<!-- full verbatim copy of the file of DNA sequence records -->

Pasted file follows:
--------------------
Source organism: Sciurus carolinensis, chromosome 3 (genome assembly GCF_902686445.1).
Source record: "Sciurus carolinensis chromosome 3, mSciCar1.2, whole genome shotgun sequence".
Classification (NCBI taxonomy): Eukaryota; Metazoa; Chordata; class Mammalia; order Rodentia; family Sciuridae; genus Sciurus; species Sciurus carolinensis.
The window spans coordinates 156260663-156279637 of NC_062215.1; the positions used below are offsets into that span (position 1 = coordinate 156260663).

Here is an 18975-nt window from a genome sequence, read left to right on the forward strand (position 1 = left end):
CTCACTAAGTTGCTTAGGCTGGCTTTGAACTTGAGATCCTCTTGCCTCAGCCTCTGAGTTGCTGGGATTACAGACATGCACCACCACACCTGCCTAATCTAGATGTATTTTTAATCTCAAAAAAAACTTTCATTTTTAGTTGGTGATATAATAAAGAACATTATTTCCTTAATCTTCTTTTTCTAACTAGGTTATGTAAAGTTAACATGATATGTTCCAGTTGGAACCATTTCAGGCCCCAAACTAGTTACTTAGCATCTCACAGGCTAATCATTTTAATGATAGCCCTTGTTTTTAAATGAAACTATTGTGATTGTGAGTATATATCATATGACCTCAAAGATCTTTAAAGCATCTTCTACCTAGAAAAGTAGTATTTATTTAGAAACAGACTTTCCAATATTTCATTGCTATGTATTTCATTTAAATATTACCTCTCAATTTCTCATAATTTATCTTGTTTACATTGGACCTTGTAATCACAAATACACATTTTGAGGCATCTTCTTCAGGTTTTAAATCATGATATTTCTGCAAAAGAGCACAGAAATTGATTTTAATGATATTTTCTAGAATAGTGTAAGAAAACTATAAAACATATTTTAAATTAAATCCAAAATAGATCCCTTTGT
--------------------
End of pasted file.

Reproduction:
Source organism: Sciurus carolinensis, chromosome 3 (genome assembly GCF_902686445.1).
Source record: "Sciurus carolinensis chromosome 3, mSciCar1.2, whole genome shotgun sequence".
Classification (NCBI taxonomy): Eukaryota; Metazoa; Chordata; class Mammalia; order Rodentia; family Sciuridae; genus Sciurus; species Sciurus carolinensis.
The window spans coordinates 156260663-156279637 of NC_062215.1; the positions used below are offsets into that span (position 1 = coordinate 156260663).

Here is an 18975-nt window from a genome sequence, read left to right on the forward strand (position 1 = left end):
CTCACTAAGTTGCTTAGGCTGGCTTTGAACTTGAGATCCTCTTGCCTCAGCCTCTGAGTTGCTGGGATTACAGACATGCACCACCACACCTGCCTAATCTAGATGTATTTTTAATCTCAAAAAAAACTTTCATTTTTAGTTGGTGATATAATAAAGAACATTATTTCCTTAATCTTCTTTTTCTAACTAGGTTATGTAAAGTTAACATGATATGTTCCAGTTGGAACCATTTCAGGCCCCAAACTAGTTACTTAGCATCTCACAGGCTAATCATTTTAATGATAGCCCTTGTTTTTAAATGAAACTATTGTGATTGTGAGTATATATCATATGACCTCAAAGATCTTTAAAGCATCTTCTACCTAGAAAAGTAGTATTTATTTAGAAACAGACTTTCCAATATTTCATTGCTATGTATTTCATTTAAATATTACCTCTCAATTTCTCATAATTTATCTTGTTTACATTGGACCTTGTAATCACAAATACACATTTTGAGGCATCTTCTTCAGGTTTTAAATCATGATATTTCTGCAAAAGAGCACAGAAATTGATTTTAATGATATTTTCTAGAATAGTGTAAGAAAACTATAAAACATATTTTAAATTAAATCCAAAATAGATCCCTTTGT